Those few years could not last; everything carries the seeds of its own demise. One source states: The leading IncroyablePaul François Jean Nicolas, vicomte de Barras, was one of the five Directors who ran the Republic of France and gave the period its name. He hosted luxurious feasts attended by royalists, repentant Jacobins, ladies, and courtesans. Since divorce was now legal, sexuality was looser than in the past. However, de Barras’ reputation for immorality may have been a factor in his later overthrow, a coup that brought the French Consulate to power and paved the way for Napoleon Bonaparte.

 

It should come as no surprise the styles of this short period became the source for modern fashions and styles. In 1984 John Galliano brought out a collection based on the styles of Les Incroyables.

 

In 2005 English writer Tim Parks, long resident in Italy, published MEDICI MONEY (Profile Books, 2005).

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It is another take on Renaissance Italy, Florence, the Medicis, and the complexities of the period. It was also very prescient – in three years’ time major Western banks would go bust, much as the Medici, and before them the Bardi and Peruzzi banks had gone bust.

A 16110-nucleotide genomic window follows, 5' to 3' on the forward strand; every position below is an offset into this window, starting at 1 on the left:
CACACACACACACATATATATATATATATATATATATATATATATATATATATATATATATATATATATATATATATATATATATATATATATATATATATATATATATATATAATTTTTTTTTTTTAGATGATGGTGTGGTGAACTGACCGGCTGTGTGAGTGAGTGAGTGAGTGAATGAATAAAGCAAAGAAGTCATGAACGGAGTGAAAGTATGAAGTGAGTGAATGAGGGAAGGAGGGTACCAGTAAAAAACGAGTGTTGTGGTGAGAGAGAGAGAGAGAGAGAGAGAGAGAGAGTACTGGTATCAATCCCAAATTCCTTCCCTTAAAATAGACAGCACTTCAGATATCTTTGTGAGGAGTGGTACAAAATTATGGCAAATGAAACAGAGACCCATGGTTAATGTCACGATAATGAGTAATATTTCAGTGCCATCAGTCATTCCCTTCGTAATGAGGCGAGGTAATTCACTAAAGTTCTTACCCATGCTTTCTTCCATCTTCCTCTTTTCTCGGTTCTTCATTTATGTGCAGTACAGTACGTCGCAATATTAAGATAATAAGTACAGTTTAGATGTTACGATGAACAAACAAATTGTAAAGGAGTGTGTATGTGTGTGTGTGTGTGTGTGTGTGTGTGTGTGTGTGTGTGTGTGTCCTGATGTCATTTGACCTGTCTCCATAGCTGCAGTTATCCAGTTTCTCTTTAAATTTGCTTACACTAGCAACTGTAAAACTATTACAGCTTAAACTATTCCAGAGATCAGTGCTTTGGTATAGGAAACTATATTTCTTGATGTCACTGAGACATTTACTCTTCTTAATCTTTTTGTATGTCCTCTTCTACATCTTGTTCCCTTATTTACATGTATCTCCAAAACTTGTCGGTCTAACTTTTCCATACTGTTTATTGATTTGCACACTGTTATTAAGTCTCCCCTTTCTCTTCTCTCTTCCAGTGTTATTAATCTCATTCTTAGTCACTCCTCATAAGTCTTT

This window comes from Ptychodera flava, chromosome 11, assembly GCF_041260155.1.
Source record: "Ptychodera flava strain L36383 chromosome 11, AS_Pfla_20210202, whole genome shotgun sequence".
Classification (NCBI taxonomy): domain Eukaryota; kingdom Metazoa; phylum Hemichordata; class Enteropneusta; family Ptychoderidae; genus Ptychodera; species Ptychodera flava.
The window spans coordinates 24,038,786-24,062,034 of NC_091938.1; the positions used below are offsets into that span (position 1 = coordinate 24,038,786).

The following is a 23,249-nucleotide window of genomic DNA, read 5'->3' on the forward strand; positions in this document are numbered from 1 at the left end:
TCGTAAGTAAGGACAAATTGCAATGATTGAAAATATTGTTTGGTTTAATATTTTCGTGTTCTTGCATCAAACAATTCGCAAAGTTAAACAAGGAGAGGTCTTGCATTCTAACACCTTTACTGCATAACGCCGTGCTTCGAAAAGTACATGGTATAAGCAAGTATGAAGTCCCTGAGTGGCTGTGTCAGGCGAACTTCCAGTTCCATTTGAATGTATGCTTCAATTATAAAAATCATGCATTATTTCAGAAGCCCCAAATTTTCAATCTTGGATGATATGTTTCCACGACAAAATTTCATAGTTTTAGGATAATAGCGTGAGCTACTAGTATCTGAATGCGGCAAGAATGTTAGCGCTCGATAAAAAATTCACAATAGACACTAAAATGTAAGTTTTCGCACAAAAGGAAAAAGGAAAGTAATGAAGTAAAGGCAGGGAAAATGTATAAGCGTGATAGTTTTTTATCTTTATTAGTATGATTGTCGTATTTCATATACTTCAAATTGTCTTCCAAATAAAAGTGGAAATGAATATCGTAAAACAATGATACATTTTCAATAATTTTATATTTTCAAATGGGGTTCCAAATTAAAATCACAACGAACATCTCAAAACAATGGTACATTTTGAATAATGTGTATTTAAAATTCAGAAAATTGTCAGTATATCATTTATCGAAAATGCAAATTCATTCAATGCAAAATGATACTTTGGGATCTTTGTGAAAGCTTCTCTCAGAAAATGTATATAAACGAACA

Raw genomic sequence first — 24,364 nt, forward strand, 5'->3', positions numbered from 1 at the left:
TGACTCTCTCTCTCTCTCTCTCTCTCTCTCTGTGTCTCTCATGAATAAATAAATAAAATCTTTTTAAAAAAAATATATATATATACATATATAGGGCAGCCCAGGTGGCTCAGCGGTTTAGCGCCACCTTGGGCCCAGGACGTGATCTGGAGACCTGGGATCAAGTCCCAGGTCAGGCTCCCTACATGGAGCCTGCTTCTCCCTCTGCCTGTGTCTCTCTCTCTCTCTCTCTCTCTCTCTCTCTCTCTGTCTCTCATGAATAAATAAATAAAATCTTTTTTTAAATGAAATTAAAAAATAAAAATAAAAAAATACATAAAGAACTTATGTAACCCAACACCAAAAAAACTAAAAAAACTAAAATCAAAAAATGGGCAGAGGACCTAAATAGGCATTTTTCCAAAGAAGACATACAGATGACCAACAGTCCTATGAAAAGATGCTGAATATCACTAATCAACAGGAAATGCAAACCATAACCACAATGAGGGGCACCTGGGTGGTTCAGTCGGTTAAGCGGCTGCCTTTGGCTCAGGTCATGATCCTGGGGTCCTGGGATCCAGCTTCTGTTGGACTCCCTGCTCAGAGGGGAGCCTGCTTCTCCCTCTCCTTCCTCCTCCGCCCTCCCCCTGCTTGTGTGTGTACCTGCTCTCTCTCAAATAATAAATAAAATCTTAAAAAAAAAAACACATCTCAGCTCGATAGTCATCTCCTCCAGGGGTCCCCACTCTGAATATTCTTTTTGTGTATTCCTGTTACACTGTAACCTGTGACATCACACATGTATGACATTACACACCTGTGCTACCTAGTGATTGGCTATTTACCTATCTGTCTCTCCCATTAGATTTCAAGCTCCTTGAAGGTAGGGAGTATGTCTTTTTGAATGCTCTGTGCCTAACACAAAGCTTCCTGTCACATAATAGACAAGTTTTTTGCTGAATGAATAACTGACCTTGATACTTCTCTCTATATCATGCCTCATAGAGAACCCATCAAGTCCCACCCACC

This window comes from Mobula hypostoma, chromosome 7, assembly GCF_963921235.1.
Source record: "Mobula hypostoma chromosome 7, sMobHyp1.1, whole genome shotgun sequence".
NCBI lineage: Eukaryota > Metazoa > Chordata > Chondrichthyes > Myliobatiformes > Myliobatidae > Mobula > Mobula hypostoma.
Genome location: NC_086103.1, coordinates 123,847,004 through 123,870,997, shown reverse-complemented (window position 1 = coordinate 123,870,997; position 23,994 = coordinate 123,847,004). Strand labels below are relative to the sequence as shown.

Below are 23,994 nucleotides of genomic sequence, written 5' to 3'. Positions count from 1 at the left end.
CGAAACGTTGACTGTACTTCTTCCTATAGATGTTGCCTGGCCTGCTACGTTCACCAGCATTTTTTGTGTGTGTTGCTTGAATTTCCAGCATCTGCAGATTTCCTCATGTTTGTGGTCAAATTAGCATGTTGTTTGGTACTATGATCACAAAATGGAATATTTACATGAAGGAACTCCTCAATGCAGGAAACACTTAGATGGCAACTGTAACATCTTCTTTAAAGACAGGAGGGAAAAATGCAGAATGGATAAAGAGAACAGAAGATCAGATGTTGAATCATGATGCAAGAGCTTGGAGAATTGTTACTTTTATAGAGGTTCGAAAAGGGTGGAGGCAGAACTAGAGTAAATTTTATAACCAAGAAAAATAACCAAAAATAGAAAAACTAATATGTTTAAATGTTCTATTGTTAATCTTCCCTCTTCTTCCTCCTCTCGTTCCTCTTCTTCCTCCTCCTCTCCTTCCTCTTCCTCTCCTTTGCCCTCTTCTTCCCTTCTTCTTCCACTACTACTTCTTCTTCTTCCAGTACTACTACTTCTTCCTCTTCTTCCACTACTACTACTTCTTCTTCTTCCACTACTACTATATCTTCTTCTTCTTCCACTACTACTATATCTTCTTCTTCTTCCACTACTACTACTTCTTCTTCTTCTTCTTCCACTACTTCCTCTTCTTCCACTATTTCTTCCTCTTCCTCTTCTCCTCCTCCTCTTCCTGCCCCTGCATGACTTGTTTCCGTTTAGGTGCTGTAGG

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The Medicis’ added little if anything to the practice of banking. All innovations had already occurred by their time: double-entry book-keeping, bill of exchange (cheque), letter of credit, deposit account. In the Medici long-game of power-acquisition, marriage was arranged between Cosimo and the available daughter of the long-established Bardi banking family. Nothing, it would seem, was beyond them in the build-up and establishment of the family name, wealth and prestige.

But banking was always a risk business; the bank cannot predict how their customers will behave in uncertain situations. Means can be developed to ensure that customers/clients are only of repute, and liquidity. But neither kings nor cardinals were beyond unscrupulous, unwise acts and projects.

Tim Parks traces the English contribution to the cause of an earlier bank collapse. He writes: The Bardi and Peruzzi banks (… ) both collapsed in the 1340s, when Edward III of England reneged on huge debts.